Atiku warns of financial crisis as debt to revenue ratio hits 99%
Lamenting that the Federal Government was robbing Nigerian children to pay for the greed of political office holders, he insisted that urgent steps should be taken to drastically reduce government’s expenditure, especially on wasteful projects.
His words: “We are on a precipice and if revenue figures do not rise quickly, Nigeria risks a situation where revenue cannot even sustain its debt servicing obligations. Meaning that we may become insolvent and our creditors may foreclose on us, as has occurred in Sri Lanka and the Maldives.”
Citing figures released by the Finance Minister in the 2020 Medium Term Expenditure Framework (MTEF), Atiku said he was shocked at the revelation from Nigeria’s first quarter 2020 financial reports in the MTEF and Fiscal Strategy from the Ministry of Finance, Budget and National Planning.
“This shows, alarmingly, that whereas Nigeria spent ₦943.12b on debt servicing, Federal Government’s retained revenue for the same period came to only ₦950.56b, representing a debt-to-revenue ratio of 99 per cent,” he stated.
In a statement yesterday, Atiku noted, “As part of an administration that paid off Nigeria’s entire foreign debt, I am concerned about the unprecedented increase in our debt to Gross Domestic Product (GDP) ratio and debt-to-revenue ratio. The alarm I sounded last year is now sounding louder.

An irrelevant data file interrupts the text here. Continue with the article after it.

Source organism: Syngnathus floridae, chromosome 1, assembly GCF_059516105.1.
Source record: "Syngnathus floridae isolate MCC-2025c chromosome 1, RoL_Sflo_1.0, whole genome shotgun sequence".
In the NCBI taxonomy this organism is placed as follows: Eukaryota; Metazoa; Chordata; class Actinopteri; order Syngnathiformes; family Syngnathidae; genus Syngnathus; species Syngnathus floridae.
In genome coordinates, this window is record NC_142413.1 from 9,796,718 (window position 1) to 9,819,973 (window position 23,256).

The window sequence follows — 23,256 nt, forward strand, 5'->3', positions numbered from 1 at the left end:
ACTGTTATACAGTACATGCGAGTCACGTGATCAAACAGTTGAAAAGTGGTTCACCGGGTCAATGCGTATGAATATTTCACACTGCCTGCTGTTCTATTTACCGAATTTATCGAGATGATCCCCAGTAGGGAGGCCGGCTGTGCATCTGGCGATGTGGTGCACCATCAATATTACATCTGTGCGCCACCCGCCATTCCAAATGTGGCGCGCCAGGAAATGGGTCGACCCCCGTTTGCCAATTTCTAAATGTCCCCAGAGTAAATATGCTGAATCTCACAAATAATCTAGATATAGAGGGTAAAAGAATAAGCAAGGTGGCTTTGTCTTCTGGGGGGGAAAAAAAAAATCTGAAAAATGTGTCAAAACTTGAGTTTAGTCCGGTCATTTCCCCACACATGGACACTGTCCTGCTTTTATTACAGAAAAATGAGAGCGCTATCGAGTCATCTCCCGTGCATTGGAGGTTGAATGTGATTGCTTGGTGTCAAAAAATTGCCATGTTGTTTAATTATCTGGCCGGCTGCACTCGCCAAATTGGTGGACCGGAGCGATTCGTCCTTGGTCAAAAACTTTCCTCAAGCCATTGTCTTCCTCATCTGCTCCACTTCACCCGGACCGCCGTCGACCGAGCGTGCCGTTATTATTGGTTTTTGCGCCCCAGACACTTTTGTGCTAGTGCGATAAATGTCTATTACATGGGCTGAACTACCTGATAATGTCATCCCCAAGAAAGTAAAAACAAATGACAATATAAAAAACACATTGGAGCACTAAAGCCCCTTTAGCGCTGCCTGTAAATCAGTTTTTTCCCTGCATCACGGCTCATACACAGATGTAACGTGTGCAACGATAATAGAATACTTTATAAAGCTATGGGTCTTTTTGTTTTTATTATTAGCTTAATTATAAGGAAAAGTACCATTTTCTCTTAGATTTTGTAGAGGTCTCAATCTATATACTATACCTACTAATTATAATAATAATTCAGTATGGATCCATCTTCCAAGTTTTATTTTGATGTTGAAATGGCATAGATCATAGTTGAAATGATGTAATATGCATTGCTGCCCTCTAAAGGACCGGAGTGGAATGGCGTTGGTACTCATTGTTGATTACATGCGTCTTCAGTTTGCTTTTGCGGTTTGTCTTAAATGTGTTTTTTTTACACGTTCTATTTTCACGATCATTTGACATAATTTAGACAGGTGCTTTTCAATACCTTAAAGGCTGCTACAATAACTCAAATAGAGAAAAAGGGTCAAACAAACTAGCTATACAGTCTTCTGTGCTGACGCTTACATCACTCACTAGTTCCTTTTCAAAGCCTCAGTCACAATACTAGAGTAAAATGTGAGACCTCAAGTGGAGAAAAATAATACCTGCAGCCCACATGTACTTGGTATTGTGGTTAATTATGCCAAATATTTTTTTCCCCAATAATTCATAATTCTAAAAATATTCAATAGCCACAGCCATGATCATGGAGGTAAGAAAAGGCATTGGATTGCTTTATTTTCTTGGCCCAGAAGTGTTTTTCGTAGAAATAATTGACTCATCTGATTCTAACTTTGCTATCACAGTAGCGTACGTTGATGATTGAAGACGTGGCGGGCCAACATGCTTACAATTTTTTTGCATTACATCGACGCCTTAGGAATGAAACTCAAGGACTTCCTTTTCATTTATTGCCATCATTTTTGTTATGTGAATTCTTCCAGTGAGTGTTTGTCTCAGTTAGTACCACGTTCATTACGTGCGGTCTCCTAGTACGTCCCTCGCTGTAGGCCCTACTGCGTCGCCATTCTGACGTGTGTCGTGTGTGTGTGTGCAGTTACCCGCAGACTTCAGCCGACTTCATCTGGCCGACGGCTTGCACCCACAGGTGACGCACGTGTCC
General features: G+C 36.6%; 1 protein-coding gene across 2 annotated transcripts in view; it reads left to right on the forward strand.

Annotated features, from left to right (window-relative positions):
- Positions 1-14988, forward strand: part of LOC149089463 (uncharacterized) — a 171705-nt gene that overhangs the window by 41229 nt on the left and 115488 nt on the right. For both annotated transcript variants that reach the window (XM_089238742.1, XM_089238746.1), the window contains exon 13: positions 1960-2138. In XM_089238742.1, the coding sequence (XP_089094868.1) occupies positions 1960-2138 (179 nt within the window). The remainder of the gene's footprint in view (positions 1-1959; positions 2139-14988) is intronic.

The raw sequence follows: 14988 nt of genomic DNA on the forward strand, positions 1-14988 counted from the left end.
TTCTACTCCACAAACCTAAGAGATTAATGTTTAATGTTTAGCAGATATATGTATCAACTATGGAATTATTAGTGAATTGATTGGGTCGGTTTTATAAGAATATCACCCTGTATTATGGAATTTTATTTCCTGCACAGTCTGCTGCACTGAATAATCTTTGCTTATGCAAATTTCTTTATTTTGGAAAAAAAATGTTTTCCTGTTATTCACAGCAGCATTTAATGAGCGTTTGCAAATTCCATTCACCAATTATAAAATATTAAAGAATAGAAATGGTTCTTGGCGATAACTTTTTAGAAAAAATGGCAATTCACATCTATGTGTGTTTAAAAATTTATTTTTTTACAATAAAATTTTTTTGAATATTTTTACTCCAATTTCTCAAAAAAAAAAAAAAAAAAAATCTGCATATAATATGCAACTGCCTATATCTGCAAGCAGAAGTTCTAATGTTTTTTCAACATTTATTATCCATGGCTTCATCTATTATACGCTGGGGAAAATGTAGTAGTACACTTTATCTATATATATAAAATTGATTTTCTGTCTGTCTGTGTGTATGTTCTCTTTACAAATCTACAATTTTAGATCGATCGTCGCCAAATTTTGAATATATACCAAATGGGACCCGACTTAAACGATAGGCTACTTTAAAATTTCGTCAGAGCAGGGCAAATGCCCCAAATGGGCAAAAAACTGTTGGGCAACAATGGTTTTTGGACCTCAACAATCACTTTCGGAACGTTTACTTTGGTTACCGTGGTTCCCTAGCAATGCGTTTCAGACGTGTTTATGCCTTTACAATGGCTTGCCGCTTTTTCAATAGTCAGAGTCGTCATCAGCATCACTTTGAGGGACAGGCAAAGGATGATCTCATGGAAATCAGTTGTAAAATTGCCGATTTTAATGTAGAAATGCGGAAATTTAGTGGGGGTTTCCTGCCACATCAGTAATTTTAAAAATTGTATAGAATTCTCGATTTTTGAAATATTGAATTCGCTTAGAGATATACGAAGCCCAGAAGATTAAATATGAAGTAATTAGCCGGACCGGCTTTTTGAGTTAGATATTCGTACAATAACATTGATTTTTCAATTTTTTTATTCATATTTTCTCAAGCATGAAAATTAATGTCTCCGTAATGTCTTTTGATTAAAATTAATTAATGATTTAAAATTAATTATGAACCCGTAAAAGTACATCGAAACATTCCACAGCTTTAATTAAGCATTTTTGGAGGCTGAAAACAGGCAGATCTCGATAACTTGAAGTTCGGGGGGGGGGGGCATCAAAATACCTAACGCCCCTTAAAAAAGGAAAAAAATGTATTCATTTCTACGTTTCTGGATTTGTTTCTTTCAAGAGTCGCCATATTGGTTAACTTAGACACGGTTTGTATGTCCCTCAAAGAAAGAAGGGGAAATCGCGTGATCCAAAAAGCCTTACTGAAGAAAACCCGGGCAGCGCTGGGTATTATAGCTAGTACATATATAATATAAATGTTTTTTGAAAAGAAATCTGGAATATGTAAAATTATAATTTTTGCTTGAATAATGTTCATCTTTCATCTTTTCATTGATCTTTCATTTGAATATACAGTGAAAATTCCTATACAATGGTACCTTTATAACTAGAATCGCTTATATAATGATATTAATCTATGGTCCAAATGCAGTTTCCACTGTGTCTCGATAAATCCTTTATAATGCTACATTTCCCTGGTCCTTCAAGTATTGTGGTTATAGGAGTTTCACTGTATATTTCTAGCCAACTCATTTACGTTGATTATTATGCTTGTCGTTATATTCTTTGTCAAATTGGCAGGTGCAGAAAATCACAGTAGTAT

“Not only have we squandered our opportunities, but we have also squandered the opportunities of our future generations by bequeathing to them a debt that they neither incurred nor enjoyed.”
He advised the Federal Government to take immediate steps to drastically reduce its expenditure, especially on wasteful projects, such as maintenance of the Presidential Air Fleet and unnecessary renovation of buildings that could serve as they are, limousine fleet for top government officials, overseas travels and treatments, and the ₦4.6b Presidential villa maintenance budget, among others.
“We cannot be on the verge of economic ruin, while still maintaining a Presidential Air Fleet that has more planes than those of the countries from whom we take loans. In fact, Nigeria must sell those planes and channel the revenue to other vital areas of need, while taking additional steps to reduce the cost of governance.
“The Federal Government cannot continue to justify these unsustainable numbers by pointing at the country’s debt-to-GDP ratio. That is only half the picture.
“Our debt-to-revenue ratio paints a much more realistic portrait of our financial situation, especially as our revenues are majorly tied to oil and gas, which are very vulnerable to global shocks,” he stressed.
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